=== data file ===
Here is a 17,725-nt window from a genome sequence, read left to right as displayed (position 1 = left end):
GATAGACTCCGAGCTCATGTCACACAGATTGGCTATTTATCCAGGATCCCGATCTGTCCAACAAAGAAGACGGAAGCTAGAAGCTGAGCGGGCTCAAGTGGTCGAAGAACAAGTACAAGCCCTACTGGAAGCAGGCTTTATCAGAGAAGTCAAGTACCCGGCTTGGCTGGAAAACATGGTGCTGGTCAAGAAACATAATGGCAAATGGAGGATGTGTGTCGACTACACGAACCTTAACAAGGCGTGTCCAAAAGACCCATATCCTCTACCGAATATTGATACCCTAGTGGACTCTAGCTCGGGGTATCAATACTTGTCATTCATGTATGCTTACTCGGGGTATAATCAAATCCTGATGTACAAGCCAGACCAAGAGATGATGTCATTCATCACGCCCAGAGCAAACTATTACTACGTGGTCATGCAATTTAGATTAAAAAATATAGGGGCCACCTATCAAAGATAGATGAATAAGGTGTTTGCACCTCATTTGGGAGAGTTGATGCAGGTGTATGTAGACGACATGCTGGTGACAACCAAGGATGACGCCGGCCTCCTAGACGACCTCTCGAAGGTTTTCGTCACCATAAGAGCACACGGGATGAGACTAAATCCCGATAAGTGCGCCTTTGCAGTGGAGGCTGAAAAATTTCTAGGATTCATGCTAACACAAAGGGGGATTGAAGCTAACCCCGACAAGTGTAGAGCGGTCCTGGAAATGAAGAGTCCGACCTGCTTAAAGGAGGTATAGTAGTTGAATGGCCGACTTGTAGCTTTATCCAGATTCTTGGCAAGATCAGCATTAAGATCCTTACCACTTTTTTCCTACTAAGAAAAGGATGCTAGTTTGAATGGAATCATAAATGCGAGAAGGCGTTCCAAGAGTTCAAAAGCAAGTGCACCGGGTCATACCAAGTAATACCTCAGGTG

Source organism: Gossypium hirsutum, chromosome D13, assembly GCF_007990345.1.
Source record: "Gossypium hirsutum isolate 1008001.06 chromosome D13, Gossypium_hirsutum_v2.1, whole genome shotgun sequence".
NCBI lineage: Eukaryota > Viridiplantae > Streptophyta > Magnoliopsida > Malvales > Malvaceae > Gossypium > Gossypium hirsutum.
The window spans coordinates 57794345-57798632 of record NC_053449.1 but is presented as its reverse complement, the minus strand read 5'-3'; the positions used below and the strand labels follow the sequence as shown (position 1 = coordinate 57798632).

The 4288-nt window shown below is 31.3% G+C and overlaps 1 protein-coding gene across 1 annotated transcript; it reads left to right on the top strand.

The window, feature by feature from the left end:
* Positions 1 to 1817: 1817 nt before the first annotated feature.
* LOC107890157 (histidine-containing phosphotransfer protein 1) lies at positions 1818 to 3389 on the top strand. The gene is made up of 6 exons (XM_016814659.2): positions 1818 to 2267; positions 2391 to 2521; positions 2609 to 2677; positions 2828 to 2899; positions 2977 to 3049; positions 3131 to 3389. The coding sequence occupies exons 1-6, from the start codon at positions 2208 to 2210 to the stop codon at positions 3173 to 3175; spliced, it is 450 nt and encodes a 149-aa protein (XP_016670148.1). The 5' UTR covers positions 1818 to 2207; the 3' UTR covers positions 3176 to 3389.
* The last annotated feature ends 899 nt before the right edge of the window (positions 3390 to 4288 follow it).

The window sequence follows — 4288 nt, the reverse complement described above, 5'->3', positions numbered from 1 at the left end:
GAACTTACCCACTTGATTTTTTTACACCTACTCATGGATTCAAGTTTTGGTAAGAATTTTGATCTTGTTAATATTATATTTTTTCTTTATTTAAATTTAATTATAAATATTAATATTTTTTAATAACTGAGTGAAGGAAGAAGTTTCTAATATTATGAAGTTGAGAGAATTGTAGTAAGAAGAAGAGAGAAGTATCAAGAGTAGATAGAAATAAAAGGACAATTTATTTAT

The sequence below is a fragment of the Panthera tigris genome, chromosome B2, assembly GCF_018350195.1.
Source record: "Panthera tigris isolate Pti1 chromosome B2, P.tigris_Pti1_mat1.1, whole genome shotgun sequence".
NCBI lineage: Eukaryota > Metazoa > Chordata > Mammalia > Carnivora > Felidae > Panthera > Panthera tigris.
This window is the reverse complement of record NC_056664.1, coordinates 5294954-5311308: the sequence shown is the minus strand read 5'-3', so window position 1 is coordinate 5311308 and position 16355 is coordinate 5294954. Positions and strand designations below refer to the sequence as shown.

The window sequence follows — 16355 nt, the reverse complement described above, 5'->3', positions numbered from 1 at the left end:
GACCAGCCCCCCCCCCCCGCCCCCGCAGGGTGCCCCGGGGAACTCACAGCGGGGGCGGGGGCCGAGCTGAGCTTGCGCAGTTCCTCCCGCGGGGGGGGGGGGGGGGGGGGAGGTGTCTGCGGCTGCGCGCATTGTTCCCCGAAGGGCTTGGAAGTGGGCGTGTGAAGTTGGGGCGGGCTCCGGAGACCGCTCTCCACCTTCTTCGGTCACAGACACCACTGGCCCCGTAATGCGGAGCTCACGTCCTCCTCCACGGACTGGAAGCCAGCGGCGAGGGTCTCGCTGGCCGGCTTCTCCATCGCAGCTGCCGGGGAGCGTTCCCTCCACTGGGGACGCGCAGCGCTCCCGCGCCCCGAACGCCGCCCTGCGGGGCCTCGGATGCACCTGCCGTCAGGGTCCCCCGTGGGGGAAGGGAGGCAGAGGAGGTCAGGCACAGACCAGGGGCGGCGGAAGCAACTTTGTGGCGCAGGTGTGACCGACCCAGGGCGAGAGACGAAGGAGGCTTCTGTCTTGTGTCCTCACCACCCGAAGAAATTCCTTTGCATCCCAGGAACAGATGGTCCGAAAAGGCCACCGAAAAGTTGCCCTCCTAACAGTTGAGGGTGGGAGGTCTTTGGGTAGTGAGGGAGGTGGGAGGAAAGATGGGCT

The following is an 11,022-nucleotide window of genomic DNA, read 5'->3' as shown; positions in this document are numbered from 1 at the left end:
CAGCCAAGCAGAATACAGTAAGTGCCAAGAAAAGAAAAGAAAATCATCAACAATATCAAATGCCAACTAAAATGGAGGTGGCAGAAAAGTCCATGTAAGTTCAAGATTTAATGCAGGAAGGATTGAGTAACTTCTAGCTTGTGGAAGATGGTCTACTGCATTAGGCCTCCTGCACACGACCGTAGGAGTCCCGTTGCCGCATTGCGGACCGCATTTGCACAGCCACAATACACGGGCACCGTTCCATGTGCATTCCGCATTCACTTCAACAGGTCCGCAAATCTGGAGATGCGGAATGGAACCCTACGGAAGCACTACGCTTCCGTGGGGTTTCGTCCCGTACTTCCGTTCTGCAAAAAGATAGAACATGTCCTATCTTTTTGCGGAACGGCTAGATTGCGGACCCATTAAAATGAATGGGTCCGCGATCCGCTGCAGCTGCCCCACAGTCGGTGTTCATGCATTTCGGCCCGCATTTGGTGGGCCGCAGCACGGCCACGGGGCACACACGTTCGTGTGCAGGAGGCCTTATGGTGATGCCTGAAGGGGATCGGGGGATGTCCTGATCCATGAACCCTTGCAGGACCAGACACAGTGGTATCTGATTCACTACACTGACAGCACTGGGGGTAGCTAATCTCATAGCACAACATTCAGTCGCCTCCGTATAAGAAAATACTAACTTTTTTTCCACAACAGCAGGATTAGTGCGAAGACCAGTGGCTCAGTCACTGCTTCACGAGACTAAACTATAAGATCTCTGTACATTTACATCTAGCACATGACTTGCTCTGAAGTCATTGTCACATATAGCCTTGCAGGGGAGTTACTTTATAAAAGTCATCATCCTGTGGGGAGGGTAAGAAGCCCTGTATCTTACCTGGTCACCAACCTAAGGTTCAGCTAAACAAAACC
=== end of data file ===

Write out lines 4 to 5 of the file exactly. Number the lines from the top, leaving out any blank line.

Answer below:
Source record: "Gossypium hirsutum isolate 1008001.06 chromosome D13, Gossypium_hirsutum_v2.1, whole genome shotgun sequence".
NCBI lineage: Eukaryota > Viridiplantae > Streptophyta > Magnoliopsida > Malvales > Malvaceae > Gossypium > Gossypium hirsutum.